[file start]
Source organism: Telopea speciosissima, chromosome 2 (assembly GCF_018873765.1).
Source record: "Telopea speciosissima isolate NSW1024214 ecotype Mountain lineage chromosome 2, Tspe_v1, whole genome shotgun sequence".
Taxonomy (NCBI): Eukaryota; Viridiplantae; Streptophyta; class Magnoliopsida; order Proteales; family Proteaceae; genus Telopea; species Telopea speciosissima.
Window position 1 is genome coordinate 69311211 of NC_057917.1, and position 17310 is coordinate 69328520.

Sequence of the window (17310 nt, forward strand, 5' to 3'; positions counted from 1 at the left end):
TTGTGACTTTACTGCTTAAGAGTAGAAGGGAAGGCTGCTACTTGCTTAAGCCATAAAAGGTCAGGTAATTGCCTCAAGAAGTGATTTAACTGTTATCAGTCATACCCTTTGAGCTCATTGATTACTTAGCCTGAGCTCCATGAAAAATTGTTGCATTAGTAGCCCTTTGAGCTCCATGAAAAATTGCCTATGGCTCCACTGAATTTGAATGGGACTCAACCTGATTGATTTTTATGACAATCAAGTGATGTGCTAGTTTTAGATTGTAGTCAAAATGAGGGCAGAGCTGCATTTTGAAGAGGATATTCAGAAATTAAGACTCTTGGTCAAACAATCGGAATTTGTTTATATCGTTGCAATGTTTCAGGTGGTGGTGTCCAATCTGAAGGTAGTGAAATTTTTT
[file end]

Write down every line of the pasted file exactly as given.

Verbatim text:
Source organism: Telopea speciosissima, chromosome 2 (assembly GCF_018873765.1).
Source record: "Telopea speciosissima isolate NSW1024214 ecotype Mountain lineage chromosome 2, Tspe_v1, whole genome shotgun sequence".
Taxonomy (NCBI): Eukaryota; Viridiplantae; Streptophyta; class Magnoliopsida; order Proteales; family Proteaceae; genus Telopea; species Telopea speciosissima.
Window position 1 is genome coordinate 69311211 of NC_057917.1, and position 17310 is coordinate 69328520.

Sequence of the window (17310 nt, forward strand, 5' to 3'; positions counted from 1 at the left end):
TTGTGACTTTACTGCTTAAGAGTAGAAGGGAAGGCTGCTACTTGCTTAAGCCATAAAAGGTCAGGTAATTGCCTCAAGAAGTGATTTAACTGTTATCAGTCATACCCTTTGAGCTCATTGATTACTTAGCCTGAGCTCCATGAAAAATTGTTGCATTAGTAGCCCTTTGAGCTCCATGAAAAATTGCCTATGGCTCCACTGAATTTGAATGGGACTCAACCTGATTGATTTTTATGACAATCAAGTGATGTGCTAGTTTTAGATTGTAGTCAAAATGAGGGCAGAGCTGCATTTTGAAGAGGATATTCAGAAATTAAGACTCTTGGTCAAACAATCGGAATTTGTTTATATCGTTGCAATGTTTCAGGTGGTGGTGTCCAATCTGAAGGTAGTGAAATTTTTT